For instance, a book in fiqh (Islamic jurisprudence) like Imam Ibn Hazm’s The Adorned comprises more than 7,000 pages where 2,312 jurisprudential questions are addressed and in which 546 opinions are stated.

Ibn Kathir’s The Beginning and the End is comprised of 12 volumes and Imam Al-Suyuti’s The Compiler of Collections was written in 25 volumes. Historians say that the original version of Al-Tabari’s The Interpretation of the Holy Quran was written on 30,000 pages but his disciples suggested that this was beyond the human capacity to grasp, so Al-Tabari shortened it.

As for Al-Razi’s Interpretation of the Holy Quran, historians say that he listed 10,000 questions when interpreting Al-Fatihah only. Abu Yusuf Al-Qazwini’s Delightful Gardens was written in hundreds of volumes.

It was mentioned in Shams Al-Din Al-Dhahabi’s The Lives of Noble Figures which was issued in 30 volumes that Al-Qazwini’s book was in 800 volumes. The 1991 edition of Imam Muhammad Metwally Al-Shaarawy’s My Thoughts about the Holy Quran was printed in 24 volumes containing more than 15,000 pages.

Real scholars and serious researchers are characterized with humility and serenity because they are aware of the magnitude of studying the fiqh, interpreting the Holy Quran, and reviewing the work of their predecessors in studying creed and Islamic theology.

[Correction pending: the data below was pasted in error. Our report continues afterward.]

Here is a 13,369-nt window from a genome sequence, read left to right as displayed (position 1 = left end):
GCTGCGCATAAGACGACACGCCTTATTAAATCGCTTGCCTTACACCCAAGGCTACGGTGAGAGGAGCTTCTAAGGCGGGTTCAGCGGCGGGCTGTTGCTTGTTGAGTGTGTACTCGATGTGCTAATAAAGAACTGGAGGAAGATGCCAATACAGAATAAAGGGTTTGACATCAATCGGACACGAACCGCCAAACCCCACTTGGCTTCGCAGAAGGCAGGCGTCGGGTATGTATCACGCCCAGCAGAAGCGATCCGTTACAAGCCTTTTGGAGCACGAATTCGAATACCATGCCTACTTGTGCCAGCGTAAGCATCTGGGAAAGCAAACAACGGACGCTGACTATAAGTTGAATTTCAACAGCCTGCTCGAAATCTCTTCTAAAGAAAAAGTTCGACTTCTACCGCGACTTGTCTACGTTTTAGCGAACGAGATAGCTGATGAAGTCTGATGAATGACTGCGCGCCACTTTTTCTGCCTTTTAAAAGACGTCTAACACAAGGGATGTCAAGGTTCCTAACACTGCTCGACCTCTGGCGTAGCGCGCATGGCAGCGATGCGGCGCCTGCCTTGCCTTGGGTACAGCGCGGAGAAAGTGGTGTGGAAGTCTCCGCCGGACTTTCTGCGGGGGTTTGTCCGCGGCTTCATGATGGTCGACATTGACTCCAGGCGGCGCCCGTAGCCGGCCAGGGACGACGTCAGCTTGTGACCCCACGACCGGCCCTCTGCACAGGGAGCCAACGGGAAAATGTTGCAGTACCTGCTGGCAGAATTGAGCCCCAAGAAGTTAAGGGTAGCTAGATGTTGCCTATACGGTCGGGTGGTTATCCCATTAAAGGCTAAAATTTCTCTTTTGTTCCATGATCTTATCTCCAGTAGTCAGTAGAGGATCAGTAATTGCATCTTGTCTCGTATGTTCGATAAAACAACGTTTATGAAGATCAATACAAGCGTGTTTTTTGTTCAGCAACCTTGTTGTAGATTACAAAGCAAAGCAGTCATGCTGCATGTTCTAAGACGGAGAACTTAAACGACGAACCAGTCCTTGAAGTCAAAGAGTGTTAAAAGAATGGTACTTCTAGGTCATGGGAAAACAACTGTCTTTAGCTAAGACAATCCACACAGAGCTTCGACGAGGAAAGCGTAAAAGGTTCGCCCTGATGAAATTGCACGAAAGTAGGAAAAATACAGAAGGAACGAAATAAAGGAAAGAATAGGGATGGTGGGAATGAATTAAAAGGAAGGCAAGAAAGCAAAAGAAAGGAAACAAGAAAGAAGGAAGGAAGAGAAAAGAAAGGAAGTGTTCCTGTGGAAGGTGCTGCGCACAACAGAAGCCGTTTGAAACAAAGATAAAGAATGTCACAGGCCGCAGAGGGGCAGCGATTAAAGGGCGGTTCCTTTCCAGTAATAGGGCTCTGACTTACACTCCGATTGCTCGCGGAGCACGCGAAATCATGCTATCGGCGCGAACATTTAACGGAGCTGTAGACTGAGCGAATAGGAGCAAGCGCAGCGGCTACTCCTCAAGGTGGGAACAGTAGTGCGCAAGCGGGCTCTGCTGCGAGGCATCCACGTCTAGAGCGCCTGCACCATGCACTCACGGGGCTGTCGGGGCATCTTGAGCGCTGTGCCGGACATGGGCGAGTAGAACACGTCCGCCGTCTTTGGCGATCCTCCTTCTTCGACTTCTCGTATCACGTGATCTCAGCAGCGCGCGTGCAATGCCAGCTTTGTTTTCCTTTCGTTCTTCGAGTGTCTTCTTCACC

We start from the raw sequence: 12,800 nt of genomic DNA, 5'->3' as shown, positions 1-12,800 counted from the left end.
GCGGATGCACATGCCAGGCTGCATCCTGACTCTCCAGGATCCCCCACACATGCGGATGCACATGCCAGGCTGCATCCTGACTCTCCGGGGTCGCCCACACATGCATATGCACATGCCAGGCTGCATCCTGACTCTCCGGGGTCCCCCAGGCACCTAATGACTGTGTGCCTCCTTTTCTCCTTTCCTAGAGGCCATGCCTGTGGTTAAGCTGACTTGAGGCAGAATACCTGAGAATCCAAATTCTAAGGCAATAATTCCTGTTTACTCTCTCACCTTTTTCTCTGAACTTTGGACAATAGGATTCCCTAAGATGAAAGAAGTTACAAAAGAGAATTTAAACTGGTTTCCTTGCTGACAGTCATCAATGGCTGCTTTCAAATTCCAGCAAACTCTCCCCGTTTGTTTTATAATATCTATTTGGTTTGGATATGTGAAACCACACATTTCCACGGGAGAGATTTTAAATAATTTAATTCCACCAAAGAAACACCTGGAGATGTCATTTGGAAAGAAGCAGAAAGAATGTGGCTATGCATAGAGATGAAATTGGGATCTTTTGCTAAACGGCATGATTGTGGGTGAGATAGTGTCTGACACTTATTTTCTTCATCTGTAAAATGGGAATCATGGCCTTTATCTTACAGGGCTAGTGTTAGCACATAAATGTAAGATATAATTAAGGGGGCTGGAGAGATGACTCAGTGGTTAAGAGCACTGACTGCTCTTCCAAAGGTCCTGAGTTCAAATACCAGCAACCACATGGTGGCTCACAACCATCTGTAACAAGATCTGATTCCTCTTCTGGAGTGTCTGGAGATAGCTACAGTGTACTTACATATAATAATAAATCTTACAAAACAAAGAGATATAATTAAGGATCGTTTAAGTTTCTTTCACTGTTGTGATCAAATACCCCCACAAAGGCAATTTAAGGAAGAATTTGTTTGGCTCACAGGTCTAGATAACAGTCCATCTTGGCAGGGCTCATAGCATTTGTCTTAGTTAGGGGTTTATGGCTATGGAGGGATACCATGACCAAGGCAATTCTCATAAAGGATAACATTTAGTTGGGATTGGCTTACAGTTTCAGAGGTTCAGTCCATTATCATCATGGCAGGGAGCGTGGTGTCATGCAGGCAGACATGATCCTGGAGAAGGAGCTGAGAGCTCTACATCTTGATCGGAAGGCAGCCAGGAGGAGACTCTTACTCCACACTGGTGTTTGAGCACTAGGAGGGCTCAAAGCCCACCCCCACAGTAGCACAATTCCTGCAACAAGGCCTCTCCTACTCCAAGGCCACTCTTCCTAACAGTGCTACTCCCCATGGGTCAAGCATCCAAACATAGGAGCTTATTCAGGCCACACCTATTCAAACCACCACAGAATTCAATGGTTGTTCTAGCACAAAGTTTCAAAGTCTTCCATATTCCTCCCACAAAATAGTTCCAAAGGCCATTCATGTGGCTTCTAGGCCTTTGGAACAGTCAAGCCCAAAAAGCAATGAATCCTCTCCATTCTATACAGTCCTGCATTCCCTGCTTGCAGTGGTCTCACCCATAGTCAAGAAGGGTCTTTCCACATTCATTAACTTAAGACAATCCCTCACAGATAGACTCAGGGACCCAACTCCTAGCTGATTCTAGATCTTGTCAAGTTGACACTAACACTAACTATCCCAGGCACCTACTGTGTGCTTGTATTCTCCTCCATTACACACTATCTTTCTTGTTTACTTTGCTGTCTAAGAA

The non-fundamentals’ leaders are full of confidence and vanity. They speak from rostrums and on TV screens with much pomp, arrogance, self-aggrandisement, contempt for others, self-veneration and disdain for other Muslims.

Merely listening to one of them is enough to leave you totally bewildered. Try transcribing one of their speeches or meetings; contemplate their words without the vigour or grandstanding and you will find a mass of nonsense.

There is no end to the nonsense; for every ignorant or extremist person there is one who is even more extremist and hard-line. Some organisations had accused Islamic society of being jahili (pre-Islamic), then along came Al-Qaeda to accuse these group of being insufficiently Islamic, and then ISIS comes along and accuses Al-Qaeda of apostasy.

In the spring of 2015, Al-Qaeda disseminated a recording of three religious clerics in ISIS issuing a fatwa stating that Mullah Omar, the Taliban leader, and Osama bin Laden, the leader of Al-Qaeda, were both apostates.

The ISIS leaders issued a fatwa claiming that the Taliban was an infidel organisation because it opened embassies in countries run by infidel regimes, and they considered Al-Qaeda to be an infidel group because it failed to condemn the Taliban as infidels.

And so the endless absurdity and unparalleled chaos go on and on.

The Islamic world needs boldness to put a stop to this nihilistic period in the history of Islam. Our ummah (Islamic nation) cannot take a single step forward while minds and thought are ruled by an alliance of foolish people.

The ummah needs a revival of religious science: moderation, tolerance and mercy. It also needs a revival of the natural sciences: physics, mathematics, engineering and chemistry in order to revive the golden age of science and catch up with the modern world.

Science is the solution.


Short link:



© 2010 Ahram Online.